That will probably get you to a good happy medium and you can adjust on your futures.  At one time I'd gone up almost 6 heaped tablespoons in a 3-gallon make, and that was too much even for me, by the time the cheese finished aging - you couldn't taste anything BUT the garlic.   :o

(I should note that these were all cheddars - so I was taking the 8-12 month aging time into consideration, having heard that garlic - fresh or otherwise - can get bitter over time.  So maybe you could pile on more that a tbsp per gallon after all, in a short aging cheese.  Although if you added roughly 12 cloves of garlic, that seems to be less to me than my 1 tbsp smooshed.  Ah, 'tis a puzzlement.) 
« Last Edit: May 10, 2013, 05:00:31 AM by george (MaryJ) »
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Offline Boofer

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Re: Mellow Yellow Garlic Gouda
« Reply #35 on: May 10, 2013, 08:43:10 AM »
so I was taking the 8-12 month aging time into consideration, having heard that garlic - fresh or otherwise - can get bitter over time.
True? Is this documented anywhere or realized in the real world?

Thanks, george. How very kind of you.  :P

This whizzing :-[ and freezing...do you make a lot with garlic?

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Offline Tomer1

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Re: Mellow Yellow Garlic Gouda
« Reply #36 on: May 10, 2013, 01:18:21 PM »
Some slow baked garlic could be amazing.  mushing the melted garlic with the curds.
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Offline bbracken677

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Re: Mellow Yellow Garlic Gouda
« Reply #37 on: May 10, 2013, 02:12:13 PM »
Oo  roasted garlic mashed/mixed in with the curds just prior to molding? 

Wow, that sounds amazing...

Offline george (MaryJ)

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Re: Mellow Yellow Garlic Gouda
« Reply #38 on: May 11, 2013, 05:34:01 AM »
Boofer, the garlic/bitterness was a few anecdotes from somewhere early on in the forum - someone mentioned it and a few others chimes in.  I don't remember the participants or anything, I just hooked onto the comment early in my cheesing adventures because my first intent was making garlic herb cheddars.  Sorry I can't be more specific.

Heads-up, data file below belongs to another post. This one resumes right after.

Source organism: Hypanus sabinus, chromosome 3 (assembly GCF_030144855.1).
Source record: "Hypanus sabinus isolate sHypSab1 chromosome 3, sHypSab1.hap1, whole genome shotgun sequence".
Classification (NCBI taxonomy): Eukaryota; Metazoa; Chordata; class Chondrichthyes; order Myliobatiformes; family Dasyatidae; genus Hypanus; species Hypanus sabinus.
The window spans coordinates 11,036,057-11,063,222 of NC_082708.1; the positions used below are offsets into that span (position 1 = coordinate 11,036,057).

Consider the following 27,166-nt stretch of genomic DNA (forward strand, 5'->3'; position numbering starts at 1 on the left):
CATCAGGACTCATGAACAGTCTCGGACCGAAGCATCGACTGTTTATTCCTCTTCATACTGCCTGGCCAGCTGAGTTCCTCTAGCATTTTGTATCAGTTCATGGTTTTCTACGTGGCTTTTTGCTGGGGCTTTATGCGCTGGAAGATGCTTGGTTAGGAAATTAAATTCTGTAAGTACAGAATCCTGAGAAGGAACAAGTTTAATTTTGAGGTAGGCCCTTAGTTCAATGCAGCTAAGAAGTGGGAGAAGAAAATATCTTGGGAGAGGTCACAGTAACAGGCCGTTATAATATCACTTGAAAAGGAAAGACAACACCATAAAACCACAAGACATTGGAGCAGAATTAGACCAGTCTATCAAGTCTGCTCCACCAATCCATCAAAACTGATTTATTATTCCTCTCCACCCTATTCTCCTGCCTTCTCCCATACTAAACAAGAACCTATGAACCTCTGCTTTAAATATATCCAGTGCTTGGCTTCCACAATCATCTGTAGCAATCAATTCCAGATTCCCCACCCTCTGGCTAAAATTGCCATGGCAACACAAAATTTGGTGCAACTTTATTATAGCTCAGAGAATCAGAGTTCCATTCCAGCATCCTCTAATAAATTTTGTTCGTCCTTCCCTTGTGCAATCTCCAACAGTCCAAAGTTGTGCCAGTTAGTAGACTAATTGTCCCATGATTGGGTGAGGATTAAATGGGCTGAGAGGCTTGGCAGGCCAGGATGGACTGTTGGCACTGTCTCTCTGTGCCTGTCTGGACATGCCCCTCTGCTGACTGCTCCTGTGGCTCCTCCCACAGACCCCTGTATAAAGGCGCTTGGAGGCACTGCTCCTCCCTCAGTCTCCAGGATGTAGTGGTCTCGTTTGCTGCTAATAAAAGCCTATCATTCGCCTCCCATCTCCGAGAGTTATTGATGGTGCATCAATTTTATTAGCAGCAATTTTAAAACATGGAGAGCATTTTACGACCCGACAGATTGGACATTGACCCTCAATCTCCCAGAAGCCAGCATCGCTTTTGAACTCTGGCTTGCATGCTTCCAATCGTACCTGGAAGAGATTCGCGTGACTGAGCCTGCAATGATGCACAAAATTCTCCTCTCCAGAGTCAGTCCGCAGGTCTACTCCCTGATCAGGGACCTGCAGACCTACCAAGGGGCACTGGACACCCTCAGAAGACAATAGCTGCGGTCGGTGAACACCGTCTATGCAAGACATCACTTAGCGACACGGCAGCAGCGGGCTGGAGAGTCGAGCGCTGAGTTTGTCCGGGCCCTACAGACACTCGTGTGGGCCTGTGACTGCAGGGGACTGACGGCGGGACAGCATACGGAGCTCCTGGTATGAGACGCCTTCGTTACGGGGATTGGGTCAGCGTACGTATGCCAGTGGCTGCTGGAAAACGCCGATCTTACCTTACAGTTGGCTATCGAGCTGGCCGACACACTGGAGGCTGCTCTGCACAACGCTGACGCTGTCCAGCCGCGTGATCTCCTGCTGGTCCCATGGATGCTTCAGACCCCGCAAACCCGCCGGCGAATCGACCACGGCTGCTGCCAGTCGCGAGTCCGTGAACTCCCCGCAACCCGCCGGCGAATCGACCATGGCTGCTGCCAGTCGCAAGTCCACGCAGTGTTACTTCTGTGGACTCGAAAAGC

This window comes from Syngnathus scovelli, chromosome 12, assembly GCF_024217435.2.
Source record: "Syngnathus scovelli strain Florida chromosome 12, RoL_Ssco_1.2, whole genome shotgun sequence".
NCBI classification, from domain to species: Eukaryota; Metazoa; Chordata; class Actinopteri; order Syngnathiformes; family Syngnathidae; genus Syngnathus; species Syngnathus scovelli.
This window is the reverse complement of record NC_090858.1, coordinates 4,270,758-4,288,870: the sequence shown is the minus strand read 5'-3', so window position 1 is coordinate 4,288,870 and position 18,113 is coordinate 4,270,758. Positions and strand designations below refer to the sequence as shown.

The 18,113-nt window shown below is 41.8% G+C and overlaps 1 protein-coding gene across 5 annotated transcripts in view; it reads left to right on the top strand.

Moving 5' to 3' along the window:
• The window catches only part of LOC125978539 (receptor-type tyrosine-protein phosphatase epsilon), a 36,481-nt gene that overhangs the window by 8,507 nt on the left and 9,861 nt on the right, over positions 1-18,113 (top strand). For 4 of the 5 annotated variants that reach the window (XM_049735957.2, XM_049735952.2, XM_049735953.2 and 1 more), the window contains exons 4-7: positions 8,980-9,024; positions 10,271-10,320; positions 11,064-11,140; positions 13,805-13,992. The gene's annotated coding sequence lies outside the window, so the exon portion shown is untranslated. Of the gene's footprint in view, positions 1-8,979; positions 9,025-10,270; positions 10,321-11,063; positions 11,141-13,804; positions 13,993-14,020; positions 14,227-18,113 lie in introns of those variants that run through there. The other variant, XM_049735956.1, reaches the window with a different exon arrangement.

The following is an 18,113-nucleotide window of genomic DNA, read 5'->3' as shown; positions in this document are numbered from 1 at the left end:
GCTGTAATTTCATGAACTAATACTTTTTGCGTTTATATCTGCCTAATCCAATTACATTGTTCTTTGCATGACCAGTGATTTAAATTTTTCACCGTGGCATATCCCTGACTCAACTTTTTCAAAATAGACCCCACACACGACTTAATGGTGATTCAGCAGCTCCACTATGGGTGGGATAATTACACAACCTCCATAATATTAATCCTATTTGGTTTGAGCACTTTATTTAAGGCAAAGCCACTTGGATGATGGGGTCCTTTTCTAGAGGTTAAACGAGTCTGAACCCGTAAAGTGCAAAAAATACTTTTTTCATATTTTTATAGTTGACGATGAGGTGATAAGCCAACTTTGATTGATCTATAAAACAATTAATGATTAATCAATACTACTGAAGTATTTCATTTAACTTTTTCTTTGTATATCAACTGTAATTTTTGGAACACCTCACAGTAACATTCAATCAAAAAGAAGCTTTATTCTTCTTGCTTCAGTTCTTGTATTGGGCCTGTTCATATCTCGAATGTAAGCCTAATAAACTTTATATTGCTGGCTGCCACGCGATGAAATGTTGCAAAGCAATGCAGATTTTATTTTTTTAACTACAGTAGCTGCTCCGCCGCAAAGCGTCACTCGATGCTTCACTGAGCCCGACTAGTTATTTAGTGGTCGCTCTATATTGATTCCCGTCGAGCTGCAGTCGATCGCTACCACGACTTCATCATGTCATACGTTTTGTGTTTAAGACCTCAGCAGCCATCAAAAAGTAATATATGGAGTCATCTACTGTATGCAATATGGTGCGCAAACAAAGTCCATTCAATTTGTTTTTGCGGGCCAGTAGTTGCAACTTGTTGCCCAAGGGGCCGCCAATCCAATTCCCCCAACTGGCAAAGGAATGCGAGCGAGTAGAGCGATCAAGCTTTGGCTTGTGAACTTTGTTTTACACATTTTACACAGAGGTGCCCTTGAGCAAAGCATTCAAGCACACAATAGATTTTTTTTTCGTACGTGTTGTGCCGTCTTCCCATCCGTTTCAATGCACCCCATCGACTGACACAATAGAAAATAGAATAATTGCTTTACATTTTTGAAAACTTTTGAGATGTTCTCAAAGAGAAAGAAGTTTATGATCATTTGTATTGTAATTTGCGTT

Garlic is not a flavoring.  It's a vegetable in my house.   8)
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Offline Boofer

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Re: Mellow Yellow Garlic Gouda
« Reply #39 on: June 08, 2013, 02:35:57 PM »
so I was taking the 8-12 month aging time into consideration, having heard that garlic - fresh or otherwise - can get bitter over time.
True? Is this documented anywhere or realized in the real world?
Yes, apparently it is true. Just googling bitter garlic brought a number of articles. I have extracted and attached one here.

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Offline jwalker

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Re: Mellow Yellow Garlic Gouda
« Reply #40 on: June 09, 2013, 09:24:28 AM »
so I was taking the 8-12 month aging time into consideration, having heard that garlic - fresh or otherwise - can get bitter over time.
True? Is this documented anywhere or realized in the real world?
Yes, apparently it is true. Just googling bitter garlic brought a number of articles. I have extracted and attached one here.

-Boofer-

I used to buy a two year old Gouda with Garlic from the Cariboo Cheese Company here in BC.

There was no bitterness at all , it was one of the best cheeses I have ever had , they used fresh Garlic.

A lot of TV chefs say that garlic gets bitter when browned as well , we roast garlic til it is golden brown all the time , and I don't notice any bitterness at all , so it may be in the preparation , or in the consumers mind , or the type of garlic , or just an old wives tale , who knows ?

I guess it's a matter of taste.

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Offline BobE102330

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Re: Mellow Yellow Garlic Gouda
« Reply #41 on: June 09, 2013, 10:23:30 AM »
I've had garlic go bitter when sautéed to just befor burned. Seems to be a fine line between browned and bitter. Roasting is a whole different story.  I've noticed bitterness in fresh garlic that has been around long enough to begin to sprout.

My guess is fresh garlic in cheese doesn't get bitter because ther isn't much oxygen available.